15th April 2013


Playscript Reading
Drama Award

Venue: Café Eterno, 34 Neal Street, Covent Garden.

The two plays from last year’s ACG Drama Competition were given public readings.

Postcards from the Edge touched on the dilemmas faced by the family of ’Dad’ who has dementia and the daughter caught in the middle. This was directed by ACG member Felicity Wilson for the writer Kit Walkham and the cast included experienced actors Trevor Danby, Tessa Gallagher and Nadia Ostacchini.

Writing to the Queen also exposed the tensions raised within a family by the pursuit of Dad’s desire for justice by taking a wider look at the failings of the current legal system in terms of financial redress. The writer Danielle R. Corgan provided her own Director and cast.

Drama Award Drama Award

13th December 2012


Tony Jasper

At this Gathering Tony Jasper organised a great evening’s entertainment.

Tony interviewed Julie Rayne, Lynne Bradley, and Colin Burns about their latest work and gave them an opportunity to entertain us with songs, poetry, and guitar solos. The evening was interspersed with some quick-fire comedy from Tony Jasper, sketches partnered with Julie Rayne, and even a musical quiz. The evening ended with a rendition of the Aussie Carol, amongst other carols, and it was closed with a reflection on Advent shared by Chris Norris.

July 12th 2012

ACG Summer Gathering

With entertainment by JENNIFER MOORE.
Jennifer Moore

Venue: Café Eterno, Covent Garden.

On 12th July we were treated to an evening of entertainment from singer and ACG board member, Jennifer Moore. Jennifer’s excellent voice was accompanied by Chris Hill on double bass and Jamie Salisbury on keyboards. Her set featured a number of original jazz flavoured, contemporary songs in an intimate setting and all who came thoroughly enjoyed the evening. Jennifer has a CD available of her songs. If you are interested in purchasing one and hearing her music please visit her website.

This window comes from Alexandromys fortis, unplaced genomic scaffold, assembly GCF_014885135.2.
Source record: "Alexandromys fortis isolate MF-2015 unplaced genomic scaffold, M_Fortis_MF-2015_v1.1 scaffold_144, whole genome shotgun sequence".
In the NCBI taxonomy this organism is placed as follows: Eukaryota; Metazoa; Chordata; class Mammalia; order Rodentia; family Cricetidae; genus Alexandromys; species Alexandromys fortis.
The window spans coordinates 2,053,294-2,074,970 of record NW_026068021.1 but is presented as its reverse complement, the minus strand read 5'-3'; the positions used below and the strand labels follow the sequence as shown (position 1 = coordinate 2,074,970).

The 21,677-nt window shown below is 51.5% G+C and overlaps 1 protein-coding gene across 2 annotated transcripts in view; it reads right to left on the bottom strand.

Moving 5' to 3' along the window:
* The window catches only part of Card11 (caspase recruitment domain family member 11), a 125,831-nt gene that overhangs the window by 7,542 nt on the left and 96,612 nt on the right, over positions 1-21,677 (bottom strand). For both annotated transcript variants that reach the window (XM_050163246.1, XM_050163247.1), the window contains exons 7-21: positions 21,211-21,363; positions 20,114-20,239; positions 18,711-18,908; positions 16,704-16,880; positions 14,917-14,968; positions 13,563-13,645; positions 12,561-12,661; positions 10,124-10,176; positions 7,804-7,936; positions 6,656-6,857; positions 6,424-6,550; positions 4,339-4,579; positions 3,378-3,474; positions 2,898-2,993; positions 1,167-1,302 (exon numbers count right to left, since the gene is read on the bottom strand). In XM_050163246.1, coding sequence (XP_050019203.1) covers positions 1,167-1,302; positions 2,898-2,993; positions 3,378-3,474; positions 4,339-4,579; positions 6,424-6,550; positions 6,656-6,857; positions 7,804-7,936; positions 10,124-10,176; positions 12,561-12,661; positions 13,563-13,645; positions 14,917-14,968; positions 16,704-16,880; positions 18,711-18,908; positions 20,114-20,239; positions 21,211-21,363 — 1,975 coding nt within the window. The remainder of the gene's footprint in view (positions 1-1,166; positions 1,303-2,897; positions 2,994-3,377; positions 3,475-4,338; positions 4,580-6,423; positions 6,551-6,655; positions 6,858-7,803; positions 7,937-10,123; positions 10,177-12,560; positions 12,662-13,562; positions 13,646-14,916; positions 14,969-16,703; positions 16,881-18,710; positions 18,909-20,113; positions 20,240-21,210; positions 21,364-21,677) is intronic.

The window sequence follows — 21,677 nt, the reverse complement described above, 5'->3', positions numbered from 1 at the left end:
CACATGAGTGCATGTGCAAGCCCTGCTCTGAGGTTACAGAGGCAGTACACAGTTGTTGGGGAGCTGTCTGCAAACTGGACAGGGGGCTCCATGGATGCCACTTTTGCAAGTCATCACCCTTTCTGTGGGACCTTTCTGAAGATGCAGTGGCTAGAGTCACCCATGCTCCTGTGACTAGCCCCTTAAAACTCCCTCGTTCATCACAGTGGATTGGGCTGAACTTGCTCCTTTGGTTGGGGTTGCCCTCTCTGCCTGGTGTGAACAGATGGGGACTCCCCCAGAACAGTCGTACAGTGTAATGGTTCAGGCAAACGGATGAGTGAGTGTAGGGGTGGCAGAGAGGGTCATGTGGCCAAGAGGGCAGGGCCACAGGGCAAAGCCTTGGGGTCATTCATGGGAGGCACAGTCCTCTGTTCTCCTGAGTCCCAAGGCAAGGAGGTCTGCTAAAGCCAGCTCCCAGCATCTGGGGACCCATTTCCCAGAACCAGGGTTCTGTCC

Before and after there was the opportunity for friends to catch up and for new friends to be made. It was great to see a number of new visitors to the Gathering.


22nd March 2012


Members and Friends were invited to this Gathering for a time of fellowship. This was a free event.

The evening commenced with a chance to socialise, drinks and nibbles provided. Later in the evening Andre Radmall gave an interesting talk, provoking some discussion and questions, about his recent play Dance Class and how he came to write it.

21st March 2012


A Year After the Tsunami - Silent Art Auction

This project is supported by: Arts Centre Group, Morphé, Meryl Doney (independent curator) and Art

Venue: Flatplanet, basement of cafe 39 Great Marlborough Street, London W1F 7JG Nearest tube - Oxford Circus , On the corner of Carnaby Street, just behind Liberty.

Featured artists’ works included; Gaia Persico, Andrew Bick, Tina O’cornell, Julia Haysom, Marguerite Horner, Kaori Homma (pictured), Alistair Gordon, Kanako Inokuchi, Peter Glasgow, Keiko Sugiyama, (and more).

One year after the Tsunami and the Fukushima Nuclear disaster in Japan, the media coverage in UK has emphasised the stoic nature of the victims and the financial and logistical capability of the Japanese government; however the reality is far from these portrayals. While the number of dead or confirmed missing is approximately 20,000, 260,000 people are still living in temporary emergency accommodation and the number of people committing suicide is sky rocketing, predicted to reach 50,000 by the end of this year. And Japan has yet to find out the long-term effect of radiation exposure to the younger population.